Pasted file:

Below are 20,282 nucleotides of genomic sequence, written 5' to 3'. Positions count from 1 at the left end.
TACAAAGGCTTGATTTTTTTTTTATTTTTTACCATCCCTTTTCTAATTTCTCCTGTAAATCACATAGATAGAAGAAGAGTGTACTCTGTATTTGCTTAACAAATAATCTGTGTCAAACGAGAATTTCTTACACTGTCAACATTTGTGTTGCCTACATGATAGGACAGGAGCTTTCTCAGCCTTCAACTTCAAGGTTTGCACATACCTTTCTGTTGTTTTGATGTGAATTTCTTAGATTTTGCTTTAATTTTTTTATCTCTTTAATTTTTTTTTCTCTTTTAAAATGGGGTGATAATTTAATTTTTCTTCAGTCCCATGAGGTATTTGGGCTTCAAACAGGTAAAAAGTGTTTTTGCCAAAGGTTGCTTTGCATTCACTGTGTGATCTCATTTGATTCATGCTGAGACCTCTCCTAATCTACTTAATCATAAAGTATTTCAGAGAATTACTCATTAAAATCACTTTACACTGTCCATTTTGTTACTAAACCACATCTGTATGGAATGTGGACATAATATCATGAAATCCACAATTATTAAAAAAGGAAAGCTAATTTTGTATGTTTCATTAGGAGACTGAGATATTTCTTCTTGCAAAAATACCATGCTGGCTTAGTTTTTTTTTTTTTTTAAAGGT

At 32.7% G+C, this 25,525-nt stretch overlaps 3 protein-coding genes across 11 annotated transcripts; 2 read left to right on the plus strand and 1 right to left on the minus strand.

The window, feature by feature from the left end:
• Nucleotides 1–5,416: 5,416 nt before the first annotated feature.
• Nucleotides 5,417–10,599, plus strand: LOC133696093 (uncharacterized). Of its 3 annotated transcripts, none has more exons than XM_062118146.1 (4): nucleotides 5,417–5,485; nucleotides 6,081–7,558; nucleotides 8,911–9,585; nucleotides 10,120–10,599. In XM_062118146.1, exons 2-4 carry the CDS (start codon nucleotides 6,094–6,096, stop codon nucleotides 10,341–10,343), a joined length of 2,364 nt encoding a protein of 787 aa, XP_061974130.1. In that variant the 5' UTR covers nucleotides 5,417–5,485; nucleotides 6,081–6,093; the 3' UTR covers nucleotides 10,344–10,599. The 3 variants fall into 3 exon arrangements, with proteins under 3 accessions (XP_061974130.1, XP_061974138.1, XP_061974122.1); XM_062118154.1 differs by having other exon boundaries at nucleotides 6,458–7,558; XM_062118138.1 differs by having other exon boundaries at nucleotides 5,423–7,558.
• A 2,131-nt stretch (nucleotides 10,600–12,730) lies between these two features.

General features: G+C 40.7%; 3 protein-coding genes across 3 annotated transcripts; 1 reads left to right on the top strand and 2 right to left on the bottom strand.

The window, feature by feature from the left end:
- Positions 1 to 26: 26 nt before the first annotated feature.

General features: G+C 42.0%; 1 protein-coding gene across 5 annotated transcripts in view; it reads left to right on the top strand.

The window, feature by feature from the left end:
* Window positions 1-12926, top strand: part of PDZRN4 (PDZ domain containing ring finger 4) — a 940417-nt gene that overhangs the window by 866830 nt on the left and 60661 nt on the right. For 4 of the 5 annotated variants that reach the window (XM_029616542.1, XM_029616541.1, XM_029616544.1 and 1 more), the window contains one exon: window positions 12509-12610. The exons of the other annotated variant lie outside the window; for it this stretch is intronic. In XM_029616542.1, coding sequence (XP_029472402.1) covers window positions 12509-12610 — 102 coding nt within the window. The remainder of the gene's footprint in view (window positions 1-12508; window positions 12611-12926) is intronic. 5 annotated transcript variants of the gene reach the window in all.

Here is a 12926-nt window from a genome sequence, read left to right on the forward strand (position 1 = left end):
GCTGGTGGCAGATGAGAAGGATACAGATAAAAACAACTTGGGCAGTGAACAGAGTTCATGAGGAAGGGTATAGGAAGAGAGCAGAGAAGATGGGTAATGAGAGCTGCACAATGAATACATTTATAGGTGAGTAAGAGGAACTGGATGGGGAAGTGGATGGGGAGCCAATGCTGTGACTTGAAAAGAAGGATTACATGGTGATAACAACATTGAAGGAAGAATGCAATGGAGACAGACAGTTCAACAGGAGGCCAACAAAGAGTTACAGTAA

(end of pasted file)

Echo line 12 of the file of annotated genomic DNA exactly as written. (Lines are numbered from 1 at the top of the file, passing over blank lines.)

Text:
The window, feature by feature from the left end: